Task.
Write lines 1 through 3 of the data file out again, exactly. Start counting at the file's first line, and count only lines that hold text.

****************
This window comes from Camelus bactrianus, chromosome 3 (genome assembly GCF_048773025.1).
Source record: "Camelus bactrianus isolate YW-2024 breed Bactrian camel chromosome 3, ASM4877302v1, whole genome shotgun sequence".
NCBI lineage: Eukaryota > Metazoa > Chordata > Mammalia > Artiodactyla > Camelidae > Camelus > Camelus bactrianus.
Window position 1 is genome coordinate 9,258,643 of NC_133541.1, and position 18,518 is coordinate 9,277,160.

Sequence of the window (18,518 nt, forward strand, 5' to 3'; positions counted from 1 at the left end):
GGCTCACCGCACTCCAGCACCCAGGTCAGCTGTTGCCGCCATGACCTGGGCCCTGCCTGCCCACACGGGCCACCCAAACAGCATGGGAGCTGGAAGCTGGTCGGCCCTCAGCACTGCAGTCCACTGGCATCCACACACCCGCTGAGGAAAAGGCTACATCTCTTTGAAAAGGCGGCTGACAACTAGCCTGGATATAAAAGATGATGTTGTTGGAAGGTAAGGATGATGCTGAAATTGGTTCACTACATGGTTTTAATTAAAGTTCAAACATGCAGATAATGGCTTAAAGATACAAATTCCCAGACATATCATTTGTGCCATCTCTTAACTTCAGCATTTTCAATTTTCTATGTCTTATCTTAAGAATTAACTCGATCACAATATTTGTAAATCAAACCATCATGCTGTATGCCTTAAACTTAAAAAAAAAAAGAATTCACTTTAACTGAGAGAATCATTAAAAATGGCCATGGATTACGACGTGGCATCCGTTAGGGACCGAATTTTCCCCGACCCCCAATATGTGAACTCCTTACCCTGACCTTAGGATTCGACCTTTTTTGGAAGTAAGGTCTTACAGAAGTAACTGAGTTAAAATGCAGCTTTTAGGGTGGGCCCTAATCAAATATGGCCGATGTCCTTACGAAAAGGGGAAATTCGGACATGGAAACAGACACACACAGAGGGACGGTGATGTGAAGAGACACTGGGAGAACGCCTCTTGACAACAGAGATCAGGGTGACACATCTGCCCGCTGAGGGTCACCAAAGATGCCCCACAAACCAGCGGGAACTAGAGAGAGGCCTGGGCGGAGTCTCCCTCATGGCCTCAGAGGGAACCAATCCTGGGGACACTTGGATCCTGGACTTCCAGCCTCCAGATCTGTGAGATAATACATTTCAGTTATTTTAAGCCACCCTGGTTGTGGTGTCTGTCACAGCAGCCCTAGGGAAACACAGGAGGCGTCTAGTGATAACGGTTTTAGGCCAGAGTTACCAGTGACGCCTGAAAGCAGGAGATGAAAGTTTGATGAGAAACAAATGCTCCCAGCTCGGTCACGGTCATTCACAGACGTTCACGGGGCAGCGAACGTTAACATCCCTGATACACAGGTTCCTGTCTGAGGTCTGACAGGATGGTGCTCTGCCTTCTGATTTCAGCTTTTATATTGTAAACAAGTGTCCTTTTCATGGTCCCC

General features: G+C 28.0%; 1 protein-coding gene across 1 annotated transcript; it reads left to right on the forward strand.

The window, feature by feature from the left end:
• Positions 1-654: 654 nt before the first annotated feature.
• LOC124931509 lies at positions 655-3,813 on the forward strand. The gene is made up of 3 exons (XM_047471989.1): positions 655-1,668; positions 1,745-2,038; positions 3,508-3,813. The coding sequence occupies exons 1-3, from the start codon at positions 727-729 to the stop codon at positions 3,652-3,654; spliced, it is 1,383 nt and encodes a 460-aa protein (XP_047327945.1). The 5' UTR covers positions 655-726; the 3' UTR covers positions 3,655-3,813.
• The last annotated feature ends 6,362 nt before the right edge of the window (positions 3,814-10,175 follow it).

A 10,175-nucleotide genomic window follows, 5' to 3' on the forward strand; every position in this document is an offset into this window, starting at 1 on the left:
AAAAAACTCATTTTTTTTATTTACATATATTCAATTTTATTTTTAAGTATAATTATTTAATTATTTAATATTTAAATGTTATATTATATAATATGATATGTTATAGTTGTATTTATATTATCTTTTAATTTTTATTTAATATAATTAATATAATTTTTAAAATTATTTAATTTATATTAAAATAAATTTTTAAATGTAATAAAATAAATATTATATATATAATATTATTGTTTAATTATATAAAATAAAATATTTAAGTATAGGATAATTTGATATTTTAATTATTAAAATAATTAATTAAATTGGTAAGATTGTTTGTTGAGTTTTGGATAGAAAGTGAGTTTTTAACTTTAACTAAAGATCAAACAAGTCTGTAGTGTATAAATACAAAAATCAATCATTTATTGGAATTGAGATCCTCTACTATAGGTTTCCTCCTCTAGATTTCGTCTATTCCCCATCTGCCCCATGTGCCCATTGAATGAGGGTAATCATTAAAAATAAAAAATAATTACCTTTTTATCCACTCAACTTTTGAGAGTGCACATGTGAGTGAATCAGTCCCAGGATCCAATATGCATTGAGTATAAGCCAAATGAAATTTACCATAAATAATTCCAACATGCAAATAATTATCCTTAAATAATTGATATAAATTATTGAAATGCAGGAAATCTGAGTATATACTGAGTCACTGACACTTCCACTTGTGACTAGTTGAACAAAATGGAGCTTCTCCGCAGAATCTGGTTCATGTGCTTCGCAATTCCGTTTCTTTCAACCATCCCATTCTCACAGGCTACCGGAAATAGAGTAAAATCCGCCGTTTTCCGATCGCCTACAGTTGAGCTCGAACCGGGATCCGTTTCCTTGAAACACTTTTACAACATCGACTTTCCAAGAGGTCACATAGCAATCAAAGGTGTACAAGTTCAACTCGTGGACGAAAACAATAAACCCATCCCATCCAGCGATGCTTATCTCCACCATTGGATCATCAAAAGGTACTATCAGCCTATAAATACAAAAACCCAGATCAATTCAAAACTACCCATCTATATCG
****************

This window comes from Camelus bactrianus, chromosome 3 (genome assembly GCF_048773025.1).
Source record: "Camelus bactrianus isolate YW-2024 breed Bactrian camel chromosome 3, ASM4877302v1, whole genome shotgun sequence".
NCBI lineage: Eukaryota > Metazoa > Chordata > Mammalia > Artiodactyla > Camelidae > Camelus > Camelus bactrianus.